Oscar shrugged yet again. “Happier things? What has marriage got to do with them? As my mother always says, ‘The purpose of marriage isn’t to bring happiness, it’s to bring worthy descendants’.”
Jerome softly punched his knee, “And my, what worthy descendants you and Lady Caroline shall bring, eh? She’s only the best lady in the whole of England.”
Oscar made no reply.
When Jerome saw this, he couldn’t help but raise his eyebrows, “Very well then! I know you haven’t grown as fond of her, but can’t you see that you have everything the world could possibly offer?” He counted out the items on his fingers, “Title, wealth, land, a most honorable best friend, and now a most beautiful and elegant fiancée. You have essentially sorted yourself out for the rest of your life. Don’t you think you should first appreciate your existence before you denounce it as futile?”
Again, he made no reply. He simply directed his attention to the stately grandfather clock. Eighteen minutes past one in the morning, it said. He and Jerome had been at this match of Speculation for over twenty minutes now.
“I know you’ve been sneaking peeks at my cards, Jerry,” Oscar stated simply.
Jerome grinned wide, “Ah! And here I was thinking that I had done so well at concealing my underhanded scheme.”
Oscar laughed, “You’re fortunate I’m in a good mood tonight, you daft criminal. Tell you what, why don’t we postpone the payout to a later date?”
Jerome let out an exaggerated gasp, “What’s this? An act of kindness for your childhood pal?” He threw his arm around Oscar’s shoulder and pulled him closer. “Or do you perhaps have an ulterior motive?”
“Oh, fine, yes. I was going to suggest that you pay me back by letting me come live with you in your countryside estate for a while, after the wedding and all those other things are taken care of.”
These remarks immediately wiped the smile clean off of Jerome’s face, “Oscar… you would do that to Lady Caroline?”
Exasperated, Oscar stood up from the couch. “You don’t understand, Jerry! What? Don’t you think I’ve tried? I want to grow fond of her. I want to get to know her better and to understand her, maybe even to love her someday, but on my life! She is the most utterly boring and vacuous lady I have ever had the misfortune of meeting!”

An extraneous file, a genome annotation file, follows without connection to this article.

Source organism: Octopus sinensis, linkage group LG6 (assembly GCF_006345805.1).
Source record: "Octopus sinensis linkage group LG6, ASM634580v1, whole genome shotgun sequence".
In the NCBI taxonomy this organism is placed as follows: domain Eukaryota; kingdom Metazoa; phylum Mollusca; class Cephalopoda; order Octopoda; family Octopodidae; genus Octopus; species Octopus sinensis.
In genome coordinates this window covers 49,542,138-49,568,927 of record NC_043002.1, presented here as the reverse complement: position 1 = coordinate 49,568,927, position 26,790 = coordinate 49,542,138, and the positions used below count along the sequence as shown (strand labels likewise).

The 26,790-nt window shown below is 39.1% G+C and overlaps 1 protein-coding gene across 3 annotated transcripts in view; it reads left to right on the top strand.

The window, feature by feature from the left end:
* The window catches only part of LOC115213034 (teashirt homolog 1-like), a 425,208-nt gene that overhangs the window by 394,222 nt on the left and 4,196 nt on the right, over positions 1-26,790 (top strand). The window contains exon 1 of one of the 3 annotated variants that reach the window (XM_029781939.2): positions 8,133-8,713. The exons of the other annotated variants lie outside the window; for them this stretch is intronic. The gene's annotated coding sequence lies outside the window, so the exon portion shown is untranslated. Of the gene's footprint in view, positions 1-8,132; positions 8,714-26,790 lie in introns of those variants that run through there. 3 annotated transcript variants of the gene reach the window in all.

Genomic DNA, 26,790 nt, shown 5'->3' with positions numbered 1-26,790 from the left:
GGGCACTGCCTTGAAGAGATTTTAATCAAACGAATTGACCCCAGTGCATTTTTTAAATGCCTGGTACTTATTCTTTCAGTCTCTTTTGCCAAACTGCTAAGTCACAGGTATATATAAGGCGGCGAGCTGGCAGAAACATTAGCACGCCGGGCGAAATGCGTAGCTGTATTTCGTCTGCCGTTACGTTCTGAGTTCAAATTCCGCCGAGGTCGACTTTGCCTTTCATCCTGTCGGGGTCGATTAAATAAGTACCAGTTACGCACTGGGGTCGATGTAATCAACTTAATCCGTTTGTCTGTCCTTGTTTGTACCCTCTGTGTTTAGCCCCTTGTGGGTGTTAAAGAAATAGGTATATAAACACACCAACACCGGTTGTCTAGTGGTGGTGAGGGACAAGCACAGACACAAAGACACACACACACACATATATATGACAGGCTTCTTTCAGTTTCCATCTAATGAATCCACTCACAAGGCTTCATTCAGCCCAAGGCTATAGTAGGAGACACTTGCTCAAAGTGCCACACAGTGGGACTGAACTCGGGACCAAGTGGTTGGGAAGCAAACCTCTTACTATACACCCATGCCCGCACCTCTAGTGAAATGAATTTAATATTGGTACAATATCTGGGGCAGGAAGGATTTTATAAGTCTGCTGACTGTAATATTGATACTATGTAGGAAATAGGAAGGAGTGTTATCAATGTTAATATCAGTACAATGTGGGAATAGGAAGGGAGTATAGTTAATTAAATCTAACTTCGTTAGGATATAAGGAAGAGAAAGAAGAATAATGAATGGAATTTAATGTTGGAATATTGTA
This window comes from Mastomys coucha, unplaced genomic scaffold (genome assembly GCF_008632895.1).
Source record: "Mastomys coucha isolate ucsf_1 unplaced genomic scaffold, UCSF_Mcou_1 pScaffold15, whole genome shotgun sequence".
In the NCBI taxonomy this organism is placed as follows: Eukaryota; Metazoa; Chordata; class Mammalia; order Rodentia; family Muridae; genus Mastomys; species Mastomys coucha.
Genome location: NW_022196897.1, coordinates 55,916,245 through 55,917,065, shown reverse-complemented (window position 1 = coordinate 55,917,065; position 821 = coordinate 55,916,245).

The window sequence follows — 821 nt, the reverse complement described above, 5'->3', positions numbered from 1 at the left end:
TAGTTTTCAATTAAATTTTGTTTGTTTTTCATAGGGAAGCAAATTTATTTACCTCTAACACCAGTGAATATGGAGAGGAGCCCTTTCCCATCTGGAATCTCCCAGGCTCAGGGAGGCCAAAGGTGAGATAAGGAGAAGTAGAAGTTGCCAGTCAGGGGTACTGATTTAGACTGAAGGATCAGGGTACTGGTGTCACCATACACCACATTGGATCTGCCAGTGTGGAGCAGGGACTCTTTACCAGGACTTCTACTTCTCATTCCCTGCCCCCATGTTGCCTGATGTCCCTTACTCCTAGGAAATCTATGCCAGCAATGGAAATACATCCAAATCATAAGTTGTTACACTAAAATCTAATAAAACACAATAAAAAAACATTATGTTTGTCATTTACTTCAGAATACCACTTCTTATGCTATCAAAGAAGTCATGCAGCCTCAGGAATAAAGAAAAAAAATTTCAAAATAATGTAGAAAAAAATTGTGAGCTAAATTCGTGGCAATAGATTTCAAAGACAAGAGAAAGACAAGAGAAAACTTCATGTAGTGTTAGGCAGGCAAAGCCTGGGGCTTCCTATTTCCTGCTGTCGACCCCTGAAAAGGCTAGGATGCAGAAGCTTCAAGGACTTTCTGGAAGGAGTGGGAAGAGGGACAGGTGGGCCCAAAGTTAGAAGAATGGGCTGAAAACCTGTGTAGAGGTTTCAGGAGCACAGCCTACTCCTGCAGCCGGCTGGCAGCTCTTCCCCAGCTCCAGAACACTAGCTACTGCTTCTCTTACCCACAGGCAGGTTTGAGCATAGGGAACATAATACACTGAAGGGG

“Of course the whole ton loves her! Lady Caroline never disagrees with anyone regarding anything! It’s not because she’s a miracle peacemaker. It’s because all she ever does is smile and nod. It’s no wonder I’ve been contemplating existential conundrums. Until I met her, I had no idea it was possible for a person to be pronounced alive even when she is without a mind!”
“No, my fiancée is not a lady, Jerry. She is a mirror; a mirror whose only purpose is to reflect what society wants her to. Like I said, it’s no wonder everyone loves her so!”
“Everyone but you,” Jerome reminded him.
“Yes. Well, you know me, old boy. My only true love is adventure. But alas, my freedom to explore died when my father did. Now I can only label such inclinations as unreasonable and childish.” He looked at the collection of nautical charts and maps that lined his study and sighed, “I’ve had to set such selfishness aside, for I am the head of this family now. And my duty to it comes above all else. Even so, it’s easier said than done.”
Jerome joined him in surveying the various maps. “I know, old boy. To your credit, you’ve been adjusting to your new responsibilities quite well, in my opinion. Don’t despair now, this is just another adventure. So just keep at it, Ozzie. Who knows? Lady Caroline might surprise you.”
Oscar thought that it was too late at night—and simultaneously far too early in the morning—to continue this debate, so he decided to let his friend’s last remarks slide. But internally, he scoffed at the idea that Lady Caroline could surprise him. Even though he was only thirty years old, he believed nothing in this world could surprise him anymore.
Like Jerome said, Oscar was now basically sorted for life. In other words, his future was already decided. And even now he could tell that it was going to be extremely dull.
Still. It is an honor to uphold the family name.
He silently contemplated the notion as he slipped under his bedcovers. He had a last thought before sleepiness finally overpowered him.
One more surprise, even just one more, would be nice.
“How are the tarts coming along, Daniel?” Eileen asked as she began pouring water into the seasoning tub.
Daniel craned his neck to answer her, “I believe they’re almost ready, Miss Bartlett.”
Eileen nodded. “I suspect so. After all, cherries don’t require a lot of baking. Right, let’s switch roles now, Danny. Do you remember what I showed you yesterday?”
Instantly, the young lad left his position by the oven and started mixing the seasoning tub. At only six-and-ten years of age, he barely had any meat on his arms at all. And yet, he still managed to make the strenuous task look easy.
In the meantime, Eileen got a tray ready and began transferring the cherry tarts onto it. Every now and again, she would check if Daniel was still mixing the seasoning correctly. He may have only started yesterday, but she was happy to find that he was a fast learner and a diligent worker.
That natural spirit of industriousness shall carry him very far indeed.
Eileen was grateful that she had taken Mr. Mowatt’s advice the other day. With young Daniel Warren here, they could get almost twice as much done. True, he knew next to nothing about cooking and baking, but that was all right. At least Eileen now had someone to divide the more manual labor-type tasks with. Not to mention, she was happy to be indirectly helping the Warren family, who lived only two blocks away.